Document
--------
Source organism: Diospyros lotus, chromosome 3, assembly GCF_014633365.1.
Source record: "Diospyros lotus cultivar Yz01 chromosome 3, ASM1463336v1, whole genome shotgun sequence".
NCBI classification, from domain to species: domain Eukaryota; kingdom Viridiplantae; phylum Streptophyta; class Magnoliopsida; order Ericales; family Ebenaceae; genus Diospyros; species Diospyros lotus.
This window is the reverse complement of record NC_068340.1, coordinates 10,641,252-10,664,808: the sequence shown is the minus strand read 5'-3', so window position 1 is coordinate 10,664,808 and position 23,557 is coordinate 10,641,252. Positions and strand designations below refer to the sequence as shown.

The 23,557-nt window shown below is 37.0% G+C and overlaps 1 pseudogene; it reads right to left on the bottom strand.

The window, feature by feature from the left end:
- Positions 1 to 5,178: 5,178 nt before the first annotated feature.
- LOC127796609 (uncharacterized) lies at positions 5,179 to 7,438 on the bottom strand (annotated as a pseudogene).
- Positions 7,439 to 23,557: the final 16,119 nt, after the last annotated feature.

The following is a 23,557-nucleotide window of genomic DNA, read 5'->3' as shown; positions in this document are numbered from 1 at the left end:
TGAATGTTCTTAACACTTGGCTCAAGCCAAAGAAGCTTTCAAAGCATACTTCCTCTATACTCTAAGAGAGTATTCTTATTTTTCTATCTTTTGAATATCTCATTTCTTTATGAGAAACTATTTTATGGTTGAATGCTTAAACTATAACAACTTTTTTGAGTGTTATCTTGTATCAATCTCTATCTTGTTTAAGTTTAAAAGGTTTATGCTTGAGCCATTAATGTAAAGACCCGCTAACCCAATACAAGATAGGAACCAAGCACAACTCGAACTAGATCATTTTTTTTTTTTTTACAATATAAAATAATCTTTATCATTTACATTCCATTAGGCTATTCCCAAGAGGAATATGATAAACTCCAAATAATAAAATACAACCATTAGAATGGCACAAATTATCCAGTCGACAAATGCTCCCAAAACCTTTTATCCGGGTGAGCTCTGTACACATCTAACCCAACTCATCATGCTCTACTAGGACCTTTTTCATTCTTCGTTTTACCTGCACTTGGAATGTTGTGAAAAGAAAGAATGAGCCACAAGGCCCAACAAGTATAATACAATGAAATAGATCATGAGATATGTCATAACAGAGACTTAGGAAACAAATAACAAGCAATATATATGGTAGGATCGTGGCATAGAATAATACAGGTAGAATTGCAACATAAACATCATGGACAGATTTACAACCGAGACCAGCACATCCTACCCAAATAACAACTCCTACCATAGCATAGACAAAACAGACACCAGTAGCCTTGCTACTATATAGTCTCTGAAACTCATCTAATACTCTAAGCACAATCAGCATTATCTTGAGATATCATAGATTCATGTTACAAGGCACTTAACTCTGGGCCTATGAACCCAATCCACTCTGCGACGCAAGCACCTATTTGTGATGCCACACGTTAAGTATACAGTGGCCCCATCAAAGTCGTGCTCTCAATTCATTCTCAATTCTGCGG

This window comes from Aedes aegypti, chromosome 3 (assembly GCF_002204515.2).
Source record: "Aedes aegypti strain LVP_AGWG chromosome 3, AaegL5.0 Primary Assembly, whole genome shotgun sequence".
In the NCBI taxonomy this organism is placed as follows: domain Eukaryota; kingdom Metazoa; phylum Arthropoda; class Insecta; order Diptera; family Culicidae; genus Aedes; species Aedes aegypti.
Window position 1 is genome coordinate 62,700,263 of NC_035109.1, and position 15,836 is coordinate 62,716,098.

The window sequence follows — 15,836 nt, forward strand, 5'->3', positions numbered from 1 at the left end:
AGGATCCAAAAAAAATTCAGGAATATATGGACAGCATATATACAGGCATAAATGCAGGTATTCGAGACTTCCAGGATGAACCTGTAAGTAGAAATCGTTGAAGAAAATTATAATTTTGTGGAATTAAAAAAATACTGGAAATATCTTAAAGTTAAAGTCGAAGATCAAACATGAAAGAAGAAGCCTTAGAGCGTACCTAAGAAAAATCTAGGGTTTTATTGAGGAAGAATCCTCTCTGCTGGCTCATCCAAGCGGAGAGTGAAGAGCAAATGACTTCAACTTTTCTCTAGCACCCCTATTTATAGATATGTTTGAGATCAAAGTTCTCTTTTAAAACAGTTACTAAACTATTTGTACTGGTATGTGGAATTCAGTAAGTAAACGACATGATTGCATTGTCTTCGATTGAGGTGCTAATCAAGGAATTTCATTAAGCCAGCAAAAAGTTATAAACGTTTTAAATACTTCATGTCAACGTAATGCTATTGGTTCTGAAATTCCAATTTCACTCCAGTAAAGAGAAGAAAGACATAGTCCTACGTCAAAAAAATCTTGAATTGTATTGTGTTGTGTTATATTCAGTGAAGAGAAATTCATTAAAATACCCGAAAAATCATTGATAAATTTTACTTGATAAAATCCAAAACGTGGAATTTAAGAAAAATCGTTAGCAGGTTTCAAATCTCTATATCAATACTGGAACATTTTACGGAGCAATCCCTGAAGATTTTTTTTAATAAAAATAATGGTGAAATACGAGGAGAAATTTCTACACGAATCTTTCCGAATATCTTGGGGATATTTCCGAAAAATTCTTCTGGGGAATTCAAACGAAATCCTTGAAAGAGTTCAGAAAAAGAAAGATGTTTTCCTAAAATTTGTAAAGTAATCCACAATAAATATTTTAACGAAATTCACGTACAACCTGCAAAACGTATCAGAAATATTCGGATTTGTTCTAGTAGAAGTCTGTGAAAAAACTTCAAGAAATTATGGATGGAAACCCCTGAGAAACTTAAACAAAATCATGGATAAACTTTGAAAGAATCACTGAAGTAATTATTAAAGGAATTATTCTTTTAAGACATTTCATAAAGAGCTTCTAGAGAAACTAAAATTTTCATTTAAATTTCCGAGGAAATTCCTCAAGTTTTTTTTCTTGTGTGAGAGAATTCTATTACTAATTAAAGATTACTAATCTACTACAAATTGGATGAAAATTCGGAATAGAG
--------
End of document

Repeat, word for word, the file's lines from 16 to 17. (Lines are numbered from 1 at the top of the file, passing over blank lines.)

The window sequence follows — 15,836 nt, forward strand, 5'->3', positions numbered from 1 at the left end:
AGGATCCAAAAAAAATTCAGGAATATATGGACAGCATATATACAGGCATAAATGCAGGTATTCGAGACTTCCAGGATGAACCTGTAAGTAGAAATCGTTGAAGAAAATTATAATTTTGTGGAATTAAAAAAATACTGGAAATATCTTAAAGTTAAAGTCGAAGATCAAACATGAAAGAAGAAGCCTTAGAGCGTACCTAAGAAAAATCTAGGGTTTTATTGAGGAAGAATCCTCTCTGCTGGCTCATCCAAGCGGAGAGTGAAGAGCAAATGACTTCAACTTTTCTCTAGCACCCCTATTTATAGATATGTTTGAGATCAAAGTTCTCTTTTAAAACAGTTACTAAACTATTTGTACTGGTATGTGGAATTCAGTAAGTAAACGACATGATTGCATTGTCTTCGATTGAGGTGCTAATCAAGGAATTTCATTAAGCCAGCAAAAAGTTATAAACGTTTTAAATACTTCATGTCAACGTAATGCTATTGGTTCTGAAATTCCAATTTCACTCCAGTAAAGAGAAGAAAGACATAGTCCTACGTCAAAAAAATCTTGAATTGTATTGTGTTGTGTTATATTCAGTGAAGAGAAATTCATTAAAATACCCGAAAAATCATTGATAAATTTTACTTGATAAAATCCAAAACGTGGAATTTAAGAAAAATCGTTAGCAGGTTTCAAATCTCTATATCAATACTGGAACATTTTACGGAGCAATCCCTGAAGATTTTTTTTAATAAAAATAATGGTGAAATACGAGGAGAAATTTCTACACGAATCTTTCCGAATATCTTGGGGATATTTCCGAAAAATTCTTCTGGGGAATTCAAACGAAATCCTTGAAAGAGTTCAGAAAAAGAAAGATGTTTTCCTAAAATTTGTAAAGTAATCCACAATAAATATTTTAACGAAATTCACGTACAACCTGCAAAACGTATCAGAAATATTCGGATTTGTTCTAGTAGAAGTCTGTGAAAAAACTTCAAGAAATTATGGATGGAAACCCCTGAGAAACTTAAACAAAATCATGGATAAACTTTGAAAGAATCACTGAAGTAATTATTAAAGGAATTATTCTTTTAAGACATTTCATAAAGAGCTTCTAGAGAAACTAAAATTTTCATTTAAATTTCCGAGGAAATTCCTCAAGTTTTTTTTCTTGTGTGAGAGAATTCTATTACTAATTAAAGATTACTAATCTACTACAAATTGGATGAAAATTCGGAATAGAG